The Saudi government’s obsession with the criminalization of the dark arts reached a new level in 2009, when it created and formalized a special “Anti-Witchcraft Unit” to educate the public about the evils of sorcery, investigate alleged witches, neutralize their cursed paraphernalia, and disarm their spells. Saudi citizens are also urged to use a hotline on the CPVPV website to report any magical misdeeds to local officials, according to the Jerusalem Post.

{snip} In 2009 alone, at least 118 people were charged with “practicing magic” or “using the book of Allah in a derogatory manner” in the province of Makkah, the country’s most populous region.


By 2011, the unit had created a total of nine witchcraft-fighting bureaus in cities across the country, according to Arab News, and had “achieved remarkable success” in processing 586 cases of magical crime, the majority of which were foreign domestic workers from Africa and Indonesia. Then, last year, the government announced that it was expanding its battle against magic further, scapegoating witches as the source of both religious and social instability in the country. The move would mean new training courses for its agents, a more powerful infrastructural backbone capable of passing intelligence across provinces, and more raids. The force booked 215 sorcerers in 2012.


But belief in the supernatural and magic is actually quite common in Muslim culture. According to the Quran, the jinn are demonic supernatural beings that were created out of fire at the same time as man. Some believe that jinn have the power to cause harm, and it is not uncommon for the possessed to visit faith healers or sorcerers tasked with ridding the evil.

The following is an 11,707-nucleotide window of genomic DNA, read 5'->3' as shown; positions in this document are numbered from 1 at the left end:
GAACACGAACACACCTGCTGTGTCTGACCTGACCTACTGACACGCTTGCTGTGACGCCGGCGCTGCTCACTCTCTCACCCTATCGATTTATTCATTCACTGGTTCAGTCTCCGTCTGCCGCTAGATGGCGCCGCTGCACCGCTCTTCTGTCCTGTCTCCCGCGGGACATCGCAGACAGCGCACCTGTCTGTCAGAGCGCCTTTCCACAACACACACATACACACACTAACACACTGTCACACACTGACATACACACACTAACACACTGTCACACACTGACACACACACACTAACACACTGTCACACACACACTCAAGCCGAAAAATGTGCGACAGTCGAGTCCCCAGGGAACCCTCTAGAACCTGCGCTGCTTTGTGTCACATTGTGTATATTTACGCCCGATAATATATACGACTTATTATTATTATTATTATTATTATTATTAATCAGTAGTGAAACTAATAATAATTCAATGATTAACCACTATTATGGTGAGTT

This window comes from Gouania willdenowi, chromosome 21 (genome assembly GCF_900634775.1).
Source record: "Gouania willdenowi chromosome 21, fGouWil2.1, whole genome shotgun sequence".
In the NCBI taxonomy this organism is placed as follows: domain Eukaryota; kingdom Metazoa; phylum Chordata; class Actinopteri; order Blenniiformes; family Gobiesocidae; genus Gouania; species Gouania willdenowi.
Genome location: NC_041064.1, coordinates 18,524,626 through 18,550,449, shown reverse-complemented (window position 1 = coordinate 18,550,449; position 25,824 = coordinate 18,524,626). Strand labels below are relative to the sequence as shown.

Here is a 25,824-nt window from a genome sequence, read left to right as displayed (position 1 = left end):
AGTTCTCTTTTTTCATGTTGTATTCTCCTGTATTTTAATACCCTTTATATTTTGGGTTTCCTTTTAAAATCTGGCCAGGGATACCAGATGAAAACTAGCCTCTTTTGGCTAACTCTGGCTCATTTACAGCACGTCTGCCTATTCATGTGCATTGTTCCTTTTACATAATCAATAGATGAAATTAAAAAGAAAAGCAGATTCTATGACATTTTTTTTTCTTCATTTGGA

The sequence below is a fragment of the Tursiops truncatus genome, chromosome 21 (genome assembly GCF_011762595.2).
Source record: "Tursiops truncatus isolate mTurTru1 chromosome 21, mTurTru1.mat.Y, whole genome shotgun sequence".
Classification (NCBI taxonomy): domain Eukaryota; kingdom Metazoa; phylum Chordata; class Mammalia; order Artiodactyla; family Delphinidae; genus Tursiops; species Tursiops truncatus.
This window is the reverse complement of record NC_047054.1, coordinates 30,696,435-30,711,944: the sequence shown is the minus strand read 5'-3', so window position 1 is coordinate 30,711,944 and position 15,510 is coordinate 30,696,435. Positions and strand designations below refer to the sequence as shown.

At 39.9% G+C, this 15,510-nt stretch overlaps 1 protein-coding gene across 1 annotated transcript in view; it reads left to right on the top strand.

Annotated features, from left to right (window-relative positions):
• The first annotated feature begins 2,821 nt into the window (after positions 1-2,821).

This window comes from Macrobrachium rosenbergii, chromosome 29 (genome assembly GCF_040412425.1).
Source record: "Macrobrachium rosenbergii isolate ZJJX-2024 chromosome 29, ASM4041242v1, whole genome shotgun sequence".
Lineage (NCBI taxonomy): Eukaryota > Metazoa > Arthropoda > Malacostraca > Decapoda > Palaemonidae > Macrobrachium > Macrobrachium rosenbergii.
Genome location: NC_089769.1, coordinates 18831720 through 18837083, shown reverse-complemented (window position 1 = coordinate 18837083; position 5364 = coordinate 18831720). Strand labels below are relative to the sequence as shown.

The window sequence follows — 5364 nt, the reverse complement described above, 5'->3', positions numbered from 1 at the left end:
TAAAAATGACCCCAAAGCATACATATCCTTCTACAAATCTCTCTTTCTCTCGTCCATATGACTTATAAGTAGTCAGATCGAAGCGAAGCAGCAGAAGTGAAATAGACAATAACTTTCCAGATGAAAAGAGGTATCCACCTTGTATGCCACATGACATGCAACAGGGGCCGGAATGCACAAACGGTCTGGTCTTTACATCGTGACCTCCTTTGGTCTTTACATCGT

According to the Pew Research Center’s Religion and Public Life Project:

In most of the countries surveyed, roughly half or more Muslims affirm that jinn exist and that the evil eye is real. Belief in sorcery is somewhat less common: half or more Muslims in nine of the countries included in the study say they believe in witchcraft.

Accusations of jinn worship and witchcraft once even touched the administration of former Iranian President Mahmoud Ahmadinejad, when his advisers and aides were arrested on charges of black magic. Ahmadinejad denied the charges, but a sorcerer well-known among the ruling class claimed that he met with the President at least twice and gathered intelligence for him on “Jinn who work for Israel’s intelligence agency, the Mossad, and for the U.S. Central Intelligence Agency,” according to the Wall Street Journal.


The courts are controlled by judges–commonly religious clerics–who have unlimited latitude to interpret and define the content of witchcraft crime, the details of which are not articulated in a spare, barely existent penal code. They can also mete out capital punishments as they see fit. Saudi Arabia ranks third behind China and Iran for its number of executions. Evidence in these cases is limited to witness testimony and the presentation of the “magical” items discovered in the possession of the accused.


Belief in magic is so widespread that it is often invoked as a defense in Sharia courts. “If there’s an employer dispute–say the migrant domestic worker claims she wasn’t paid her wages or her conditions are unlivable–a lot of times what happens unfortunately is the defendant makes counterclaims against the domestic worker,” Coogle said. “And a lot of times they’ll make counterclaims of sorcery, witchcraft, and that sort of thing.”